“This is a frivolous appeal of a frivolous lawsuit that Judge Kennedy ­rejected three times,” Boutrous said. He said the evidence of fraud comes from ­internal e-mails and video recordings of the plaintiffs’ attorneys openly talking about intimidation and fraud. “On the science, the plaintiffs had to cook the books and cook up evidence and they were exposed,” Boutrous said. “That is what the record reflects and we are defending our clients against what we believe is a massive fraud.”

Boutrous said he is confident that if given the opportunity for more discovery, more improprieties in the case would be revealed. “If we would obtain more discovery from Patton Boggs, there would be a strong chance that it would add to the mountain of evidence that this case is a fraud.”

Patton’s Tyrrell countered that Ken­nedy erred when dismissing the claims. “Patton Boggs alleged that the defendants’ improper conduct resulted in an undue burden performing under the contract,” Tyrrell said. “While Chevron was quick to say Patton Boggs had a conflict of interest, it argued that the district court should not decide that question.” Tyrrell took aim at what he called Chevron’s “high priced PR machine,” which so far, he said, has proven effective. “We stood up for the poor people of Ecuador and as a result, our name and reputation has been dragged through the mud,” he said. Oral arguments in the appeal are scheduled for March.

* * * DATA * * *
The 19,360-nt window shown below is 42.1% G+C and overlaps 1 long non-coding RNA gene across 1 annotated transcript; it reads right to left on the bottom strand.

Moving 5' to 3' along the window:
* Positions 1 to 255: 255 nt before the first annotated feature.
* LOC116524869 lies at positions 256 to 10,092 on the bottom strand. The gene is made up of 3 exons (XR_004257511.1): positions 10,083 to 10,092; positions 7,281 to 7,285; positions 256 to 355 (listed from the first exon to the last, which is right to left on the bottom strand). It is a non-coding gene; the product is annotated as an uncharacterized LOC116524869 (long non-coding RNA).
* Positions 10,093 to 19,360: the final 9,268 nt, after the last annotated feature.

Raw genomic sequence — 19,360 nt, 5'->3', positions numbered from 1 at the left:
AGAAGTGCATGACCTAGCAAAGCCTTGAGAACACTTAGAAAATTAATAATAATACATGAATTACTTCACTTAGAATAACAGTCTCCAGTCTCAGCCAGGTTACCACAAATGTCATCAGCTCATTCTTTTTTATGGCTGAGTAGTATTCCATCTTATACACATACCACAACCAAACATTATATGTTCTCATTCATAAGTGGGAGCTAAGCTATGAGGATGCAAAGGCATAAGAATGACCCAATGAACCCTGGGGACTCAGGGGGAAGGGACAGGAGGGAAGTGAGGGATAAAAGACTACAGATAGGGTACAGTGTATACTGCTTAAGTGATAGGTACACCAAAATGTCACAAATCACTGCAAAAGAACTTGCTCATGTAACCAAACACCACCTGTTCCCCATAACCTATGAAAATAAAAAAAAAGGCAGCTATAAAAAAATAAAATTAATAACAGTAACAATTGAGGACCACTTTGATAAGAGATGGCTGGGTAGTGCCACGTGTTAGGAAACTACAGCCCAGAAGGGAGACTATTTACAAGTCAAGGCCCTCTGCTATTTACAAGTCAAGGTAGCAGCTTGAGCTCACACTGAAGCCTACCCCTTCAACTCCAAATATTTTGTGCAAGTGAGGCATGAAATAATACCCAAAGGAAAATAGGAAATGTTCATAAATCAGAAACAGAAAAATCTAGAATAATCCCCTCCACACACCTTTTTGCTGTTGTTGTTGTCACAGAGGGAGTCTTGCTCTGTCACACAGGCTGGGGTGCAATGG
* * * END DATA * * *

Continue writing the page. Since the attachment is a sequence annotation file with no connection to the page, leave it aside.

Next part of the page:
Michael Downey, a legal ethics expert and partner at Armstrong Teasdale in St. Louis, said this type of back and forth can end up harming the firm’s business in the long run. “It’s fun to watch, but it’s not fun to be a part of and it can hurt the underlying litigation,” he said. “Fights between law firms tend to become very public and lawyers engage in one-upmanship.”

Downey said this type of “bare-knuckle litigation” could make it more difficult should the two sides try to reach a settlement agreement. “This type of campaign often makes the fight more personal,” Downey said. “For some lawyers it makes it more difficult to negotiate.”

Matthew Huisman can be reached at ­